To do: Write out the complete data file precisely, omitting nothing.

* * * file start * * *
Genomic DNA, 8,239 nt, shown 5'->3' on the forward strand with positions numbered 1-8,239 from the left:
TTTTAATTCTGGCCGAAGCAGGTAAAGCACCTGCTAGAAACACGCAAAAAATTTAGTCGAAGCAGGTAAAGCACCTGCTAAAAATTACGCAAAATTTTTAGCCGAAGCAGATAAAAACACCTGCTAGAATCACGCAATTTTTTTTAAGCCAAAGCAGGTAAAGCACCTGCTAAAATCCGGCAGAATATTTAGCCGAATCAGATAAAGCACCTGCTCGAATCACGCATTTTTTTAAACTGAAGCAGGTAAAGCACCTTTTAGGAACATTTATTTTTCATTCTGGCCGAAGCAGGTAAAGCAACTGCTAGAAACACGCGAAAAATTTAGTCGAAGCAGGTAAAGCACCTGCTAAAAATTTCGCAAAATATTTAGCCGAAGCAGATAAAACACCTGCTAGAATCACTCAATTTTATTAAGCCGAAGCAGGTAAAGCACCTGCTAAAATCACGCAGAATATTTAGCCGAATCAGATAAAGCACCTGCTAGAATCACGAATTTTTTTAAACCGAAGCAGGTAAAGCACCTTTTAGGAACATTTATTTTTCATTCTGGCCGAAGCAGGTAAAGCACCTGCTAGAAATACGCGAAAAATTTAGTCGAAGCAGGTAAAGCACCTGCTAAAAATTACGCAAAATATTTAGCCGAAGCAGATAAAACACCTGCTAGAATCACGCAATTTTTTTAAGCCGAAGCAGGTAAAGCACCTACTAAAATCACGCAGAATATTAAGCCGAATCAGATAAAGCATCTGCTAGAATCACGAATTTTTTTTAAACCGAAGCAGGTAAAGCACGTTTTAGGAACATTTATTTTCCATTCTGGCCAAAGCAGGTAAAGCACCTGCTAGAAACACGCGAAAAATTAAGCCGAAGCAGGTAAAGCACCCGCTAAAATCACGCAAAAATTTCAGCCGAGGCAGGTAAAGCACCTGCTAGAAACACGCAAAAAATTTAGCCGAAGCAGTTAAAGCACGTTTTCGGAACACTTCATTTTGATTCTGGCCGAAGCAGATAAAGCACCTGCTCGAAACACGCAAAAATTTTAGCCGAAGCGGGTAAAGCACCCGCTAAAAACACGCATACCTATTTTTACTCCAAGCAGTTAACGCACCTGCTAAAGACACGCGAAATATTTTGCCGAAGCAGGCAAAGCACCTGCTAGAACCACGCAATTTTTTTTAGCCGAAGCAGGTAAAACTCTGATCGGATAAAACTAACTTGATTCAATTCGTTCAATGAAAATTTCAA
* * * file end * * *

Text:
Genomic DNA, 8,239 nt, shown 5'->3' on the forward strand with positions numbered 1-8,239 from the left:
TTTTAATTCTGGCCGAAGCAGGTAAAGCACCTGCTAGAAACACGCAAAAAATTTAGTCGAAGCAGGTAAAGCACCTGCTAAAAATTACGCAAAATTTTTAGCCGAAGCAGATAAAAACACCTGCTAGAATCACGCAATTTTTTTTAAGCCAAAGCAGGTAAAGCACCTGCTAAAATCCGGCAGAATATTTAGCCGAATCAGATAAAGCACCTGCTCGAATCACGCATTTTTTTAAACTGAAGCAGGTAAAGCACCTTTTAGGAACATTTATTTTTCATTCTGGCCGAAGCAGGTAAAGCAACTGCTAGAAACACGCGAAAAATTTAGTCGAAGCAGGTAAAGCACCTGCTAAAAATTTCGCAAAATATTTAGCCGAAGCAGATAAAACACCTGCTAGAATCACTCAATTTTATTAAGCCGAAGCAGGTAAAGCACCTGCTAAAATCACGCAGAATATTTAGCCGAATCAGATAAAGCACCTGCTAGAATCACGAATTTTTTTAAACCGAAGCAGGTAAAGCACCTTTTAGGAACATTTATTTTTCATTCTGGCCGAAGCAGGTAAAGCACCTGCTAGAAATACGCGAAAAATTTAGTCGAAGCAGGTAAAGCACCTGCTAAAAATTACGCAAAATATTTAGCCGAAGCAGATAAAACACCTGCTAGAATCACGCAATTTTTTTAAGCCGAAGCAGGTAAAGCACCTACTAAAATCACGCAGAATATTAAGCCGAATCAGATAAAGCATCTGCTAGAATCACGAATTTTTTTTAAACCGAAGCAGGTAAAGCACGTTTTAGGAACATTTATTTTCCATTCTGGCCAAAGCAGGTAAAGCACCTGCTAGAAACACGCGAAAAATTAAGCCGAAGCAGGTAAAGCACCCGCTAAAATCACGCAAAAATTTCAGCCGAGGCAGGTAAAGCACCTGCTAGAAACACGCAAAAAATTTAGCCGAAGCAGTTAAAGCACGTTTTCGGAACACTTCATTTTGATTCTGGCCGAAGCAGATAAAGCACCTGCTCGAAACACGCAAAAATTTTAGCCGAAGCGGGTAAAGCACCCGCTAAAAACACGCATACCTATTTTTACTCCAAGCAGTTAACGCACCTGCTAAAGACACGCGAAATATTTTGCCGAAGCAGGCAAAGCACCTGCTAGAACCACGCAATTTTTTTTAGCCGAAGCAGGTAAAACTCTGATCGGATAAAACTAACTTGATTCAATTCGTTCAATGAAAATTTCAA